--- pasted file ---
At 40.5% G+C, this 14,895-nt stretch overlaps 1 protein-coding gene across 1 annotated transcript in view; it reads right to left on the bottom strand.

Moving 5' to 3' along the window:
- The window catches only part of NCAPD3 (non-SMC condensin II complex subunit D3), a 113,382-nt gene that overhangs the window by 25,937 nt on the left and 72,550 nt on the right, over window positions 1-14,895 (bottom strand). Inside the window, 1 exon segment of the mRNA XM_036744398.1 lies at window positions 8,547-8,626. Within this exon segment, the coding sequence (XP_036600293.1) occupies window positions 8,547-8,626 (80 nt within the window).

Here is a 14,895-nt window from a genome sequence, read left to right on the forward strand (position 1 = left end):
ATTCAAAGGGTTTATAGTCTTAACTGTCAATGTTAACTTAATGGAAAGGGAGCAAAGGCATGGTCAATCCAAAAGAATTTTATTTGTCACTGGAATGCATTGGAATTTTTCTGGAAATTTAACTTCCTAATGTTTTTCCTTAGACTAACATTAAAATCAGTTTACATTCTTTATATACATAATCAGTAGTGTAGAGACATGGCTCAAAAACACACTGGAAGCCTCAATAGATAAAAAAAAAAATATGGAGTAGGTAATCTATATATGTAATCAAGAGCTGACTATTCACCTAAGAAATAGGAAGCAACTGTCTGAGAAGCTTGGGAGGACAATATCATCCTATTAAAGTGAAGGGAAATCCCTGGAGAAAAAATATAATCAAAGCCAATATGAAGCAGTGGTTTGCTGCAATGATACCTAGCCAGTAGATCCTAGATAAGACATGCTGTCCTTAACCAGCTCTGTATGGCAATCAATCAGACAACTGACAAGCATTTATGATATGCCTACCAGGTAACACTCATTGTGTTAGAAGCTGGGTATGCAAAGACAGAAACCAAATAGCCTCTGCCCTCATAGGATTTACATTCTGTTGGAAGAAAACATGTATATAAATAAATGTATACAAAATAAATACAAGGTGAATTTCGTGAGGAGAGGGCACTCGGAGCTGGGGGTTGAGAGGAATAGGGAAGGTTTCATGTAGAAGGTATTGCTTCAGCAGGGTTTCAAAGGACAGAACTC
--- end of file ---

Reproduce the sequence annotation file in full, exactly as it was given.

At 40.5% G+C, this 14,895-nt stretch overlaps 1 protein-coding gene across 1 annotated transcript in view; it reads right to left on the bottom strand.

Moving 5' to 3' along the window:
- The window catches only part of NCAPD3 (non-SMC condensin II complex subunit D3), a 113,382-nt gene that overhangs the window by 25,937 nt on the left and 72,550 nt on the right, over window positions 1-14,895 (bottom strand). Inside the window, 1 exon segment of the mRNA XM_036744398.1 lies at window positions 8,547-8,626. Within this exon segment, the coding sequence (XP_036600293.1) occupies window positions 8,547-8,626 (80 nt within the window).

Here is a 14,895-nt window from a genome sequence, read left to right on the forward strand (position 1 = left end):
ATTCAAAGGGTTTATAGTCTTAACTGTCAATGTTAACTTAATGGAAAGGGAGCAAAGGCATGGTCAATCCAAAAGAATTTTATTTGTCACTGGAATGCATTGGAATTTTTCTGGAAATTTAACTTCCTAATGTTTTTCCTTAGACTAACATTAAAATCAGTTTACATTCTTTATATACATAATCAGTAGTGTAGAGACATGGCTCAAAAACACACTGGAAGCCTCAATAGATAAAAAAAAAAATATGGAGTAGGTAATCTATATATGTAATCAAGAGCTGACTATTCACCTAAGAAATAGGAAGCAACTGTCTGAGAAGCTTGGGAGGACAATATCATCCTATTAAAGTGAAGGGAAATCCCTGGAGAAAAAATATAATCAAAGCCAATATGAAGCAGTGGTTTGCTGCAATGATACCTAGCCAGTAGATCCTAGATAAGACATGCTGTCCTTAACCAGCTCTGTATGGCAATCAATCAGACAACTGACAAGCATTTATGATATGCCTACCAGGTAACACTCATTGTGTTAGAAGCTGGGTATGCAAAGACAGAAACCAAATAGCCTCTGCCCTCATAGGATTTACATTCTGTTGGAAGAAAACATGTATATAAATAAATGTATACAAAATAAATACAAGGTGAATTTCGTGAGGAGAGGGCACTCGGAGCTGGGGGTTGAGAGGAATAGGGAAGGTTTCATGTAGAAGGTATTGCTTCAGCAGGGTTTCAAAGGACAGAACTC